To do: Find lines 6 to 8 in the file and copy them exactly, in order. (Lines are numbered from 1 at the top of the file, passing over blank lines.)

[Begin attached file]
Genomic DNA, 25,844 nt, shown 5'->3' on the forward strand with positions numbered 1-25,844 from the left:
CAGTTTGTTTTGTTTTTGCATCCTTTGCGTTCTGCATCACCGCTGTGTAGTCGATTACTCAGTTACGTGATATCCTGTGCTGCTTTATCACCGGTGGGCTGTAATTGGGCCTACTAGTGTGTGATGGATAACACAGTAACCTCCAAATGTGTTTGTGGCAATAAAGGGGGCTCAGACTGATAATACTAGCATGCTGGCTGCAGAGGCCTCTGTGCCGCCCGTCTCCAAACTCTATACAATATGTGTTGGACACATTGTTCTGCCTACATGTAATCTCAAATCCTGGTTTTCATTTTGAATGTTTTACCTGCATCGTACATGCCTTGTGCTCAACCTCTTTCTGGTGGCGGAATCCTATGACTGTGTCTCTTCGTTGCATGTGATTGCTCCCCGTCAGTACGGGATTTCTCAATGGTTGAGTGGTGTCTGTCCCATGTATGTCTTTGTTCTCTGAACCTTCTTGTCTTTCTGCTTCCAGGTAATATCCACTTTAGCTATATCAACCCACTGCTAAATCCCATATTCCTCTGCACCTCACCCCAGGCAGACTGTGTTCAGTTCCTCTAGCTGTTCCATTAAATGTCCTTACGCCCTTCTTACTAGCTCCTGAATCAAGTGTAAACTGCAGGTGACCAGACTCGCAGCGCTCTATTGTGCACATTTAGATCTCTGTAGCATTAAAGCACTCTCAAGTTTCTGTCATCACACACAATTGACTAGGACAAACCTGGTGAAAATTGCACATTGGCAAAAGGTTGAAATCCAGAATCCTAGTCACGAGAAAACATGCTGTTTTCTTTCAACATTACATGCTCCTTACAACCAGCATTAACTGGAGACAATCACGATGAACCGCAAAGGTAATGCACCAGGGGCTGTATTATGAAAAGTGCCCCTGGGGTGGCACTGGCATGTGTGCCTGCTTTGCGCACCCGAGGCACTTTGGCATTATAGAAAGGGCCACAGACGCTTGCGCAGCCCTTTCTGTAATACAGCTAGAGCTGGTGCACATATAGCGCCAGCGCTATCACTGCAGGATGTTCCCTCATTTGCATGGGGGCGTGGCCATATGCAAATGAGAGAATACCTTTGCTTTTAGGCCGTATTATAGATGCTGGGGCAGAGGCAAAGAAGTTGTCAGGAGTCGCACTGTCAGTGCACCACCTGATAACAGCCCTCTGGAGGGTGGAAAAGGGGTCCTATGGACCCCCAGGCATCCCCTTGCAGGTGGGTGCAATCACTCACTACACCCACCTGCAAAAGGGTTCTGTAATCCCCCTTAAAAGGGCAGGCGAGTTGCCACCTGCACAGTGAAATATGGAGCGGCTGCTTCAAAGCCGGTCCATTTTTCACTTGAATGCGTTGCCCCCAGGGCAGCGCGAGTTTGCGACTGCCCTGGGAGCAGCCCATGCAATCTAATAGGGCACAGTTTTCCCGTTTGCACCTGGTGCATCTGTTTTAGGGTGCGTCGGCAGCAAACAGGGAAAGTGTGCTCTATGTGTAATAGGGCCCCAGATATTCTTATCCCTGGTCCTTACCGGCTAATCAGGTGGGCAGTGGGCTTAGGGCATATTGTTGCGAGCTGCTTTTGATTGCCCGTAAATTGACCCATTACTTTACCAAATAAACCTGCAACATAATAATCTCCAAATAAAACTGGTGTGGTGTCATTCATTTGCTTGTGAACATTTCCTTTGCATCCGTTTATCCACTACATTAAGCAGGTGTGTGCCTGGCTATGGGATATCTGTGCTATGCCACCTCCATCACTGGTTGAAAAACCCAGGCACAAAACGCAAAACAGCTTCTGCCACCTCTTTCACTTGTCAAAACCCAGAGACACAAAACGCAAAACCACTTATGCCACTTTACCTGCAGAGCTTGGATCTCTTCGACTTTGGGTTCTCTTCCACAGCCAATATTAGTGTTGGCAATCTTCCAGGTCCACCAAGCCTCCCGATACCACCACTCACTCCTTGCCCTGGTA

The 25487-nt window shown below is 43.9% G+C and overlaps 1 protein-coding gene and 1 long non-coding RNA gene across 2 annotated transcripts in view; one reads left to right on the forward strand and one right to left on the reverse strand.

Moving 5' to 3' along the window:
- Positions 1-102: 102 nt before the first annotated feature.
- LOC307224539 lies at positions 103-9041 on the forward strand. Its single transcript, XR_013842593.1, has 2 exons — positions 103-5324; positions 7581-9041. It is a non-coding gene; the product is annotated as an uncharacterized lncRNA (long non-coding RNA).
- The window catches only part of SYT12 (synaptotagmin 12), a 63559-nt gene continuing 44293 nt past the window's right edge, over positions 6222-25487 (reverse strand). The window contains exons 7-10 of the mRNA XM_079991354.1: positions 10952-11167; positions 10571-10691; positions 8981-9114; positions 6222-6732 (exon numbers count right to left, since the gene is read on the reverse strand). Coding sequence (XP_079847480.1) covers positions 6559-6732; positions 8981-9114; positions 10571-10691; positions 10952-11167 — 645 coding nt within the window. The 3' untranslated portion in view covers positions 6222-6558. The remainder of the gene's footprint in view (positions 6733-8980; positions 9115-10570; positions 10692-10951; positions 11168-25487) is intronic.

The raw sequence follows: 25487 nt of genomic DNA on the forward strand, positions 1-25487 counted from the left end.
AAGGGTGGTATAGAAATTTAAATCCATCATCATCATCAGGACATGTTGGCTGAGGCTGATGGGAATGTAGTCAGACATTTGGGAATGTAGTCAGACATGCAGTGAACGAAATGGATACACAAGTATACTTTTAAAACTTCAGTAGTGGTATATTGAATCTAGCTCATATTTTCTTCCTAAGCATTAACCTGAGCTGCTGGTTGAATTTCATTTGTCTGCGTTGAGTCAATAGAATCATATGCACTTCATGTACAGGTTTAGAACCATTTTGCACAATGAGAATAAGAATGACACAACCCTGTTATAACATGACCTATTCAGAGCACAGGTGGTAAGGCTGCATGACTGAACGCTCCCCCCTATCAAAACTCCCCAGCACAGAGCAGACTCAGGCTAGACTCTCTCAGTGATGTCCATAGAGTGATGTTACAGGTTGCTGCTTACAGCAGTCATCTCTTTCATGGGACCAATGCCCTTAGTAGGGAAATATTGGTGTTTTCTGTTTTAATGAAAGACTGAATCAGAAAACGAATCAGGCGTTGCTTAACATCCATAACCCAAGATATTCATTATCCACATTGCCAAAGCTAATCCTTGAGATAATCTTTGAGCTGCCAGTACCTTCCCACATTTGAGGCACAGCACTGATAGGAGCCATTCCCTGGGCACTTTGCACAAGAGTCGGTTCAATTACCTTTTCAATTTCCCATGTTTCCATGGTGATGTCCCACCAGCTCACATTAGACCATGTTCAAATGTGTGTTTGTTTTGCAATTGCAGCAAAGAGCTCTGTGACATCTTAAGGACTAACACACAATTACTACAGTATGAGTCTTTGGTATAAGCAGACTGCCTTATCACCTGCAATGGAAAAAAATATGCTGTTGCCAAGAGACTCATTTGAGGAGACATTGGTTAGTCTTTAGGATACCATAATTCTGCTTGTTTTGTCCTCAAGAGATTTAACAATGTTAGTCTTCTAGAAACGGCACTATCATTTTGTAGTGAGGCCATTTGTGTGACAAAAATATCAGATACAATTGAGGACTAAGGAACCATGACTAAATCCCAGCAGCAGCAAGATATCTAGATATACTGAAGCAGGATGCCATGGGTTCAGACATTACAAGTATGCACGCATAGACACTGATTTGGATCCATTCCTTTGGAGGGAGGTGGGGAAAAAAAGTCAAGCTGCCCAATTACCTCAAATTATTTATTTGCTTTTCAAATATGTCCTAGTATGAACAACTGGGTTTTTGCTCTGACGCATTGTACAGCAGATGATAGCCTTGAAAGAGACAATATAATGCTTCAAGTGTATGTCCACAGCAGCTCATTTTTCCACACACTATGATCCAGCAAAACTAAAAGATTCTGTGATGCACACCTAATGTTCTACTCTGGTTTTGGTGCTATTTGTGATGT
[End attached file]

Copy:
- LOC307224539 lies at positions 103-9041 on the forward strand. Its single transcript, XR_013842593.1, has 2 exons — positions 103-5324; positions 7581-9041. It is a non-coding gene; the product is annotated as an uncharacterized lncRNA (long non-coding RNA).
- The window catches only part of SYT12 (synaptotagmin 12), a 63559-nt gene continuing 44293 nt past the window's right edge, over positions 6222-25487 (reverse strand). The window contains exons 7-10 of the mRNA XM_079991354.1: positions 10952-11167; positions 10571-10691; positions 8981-9114; positions 6222-6732 (exon numbers count right to left, since the gene is read on the reverse strand). Coding sequence (XP_079847480.1) covers positions 6559-6732; positions 8981-9114; positions 10571-10691; positions 10952-11167 — 645 coding nt within the window. The 3' untranslated portion in view covers positions 6222-6558. The remainder of the gene's footprint in view (positions 6733-8980; positions 9115-10570; positions 10692-10951; positions 11168-25487) is intronic.

The raw sequence follows: 25487 nt of genomic DNA on the forward strand, positions 1-25487 counted from the left end.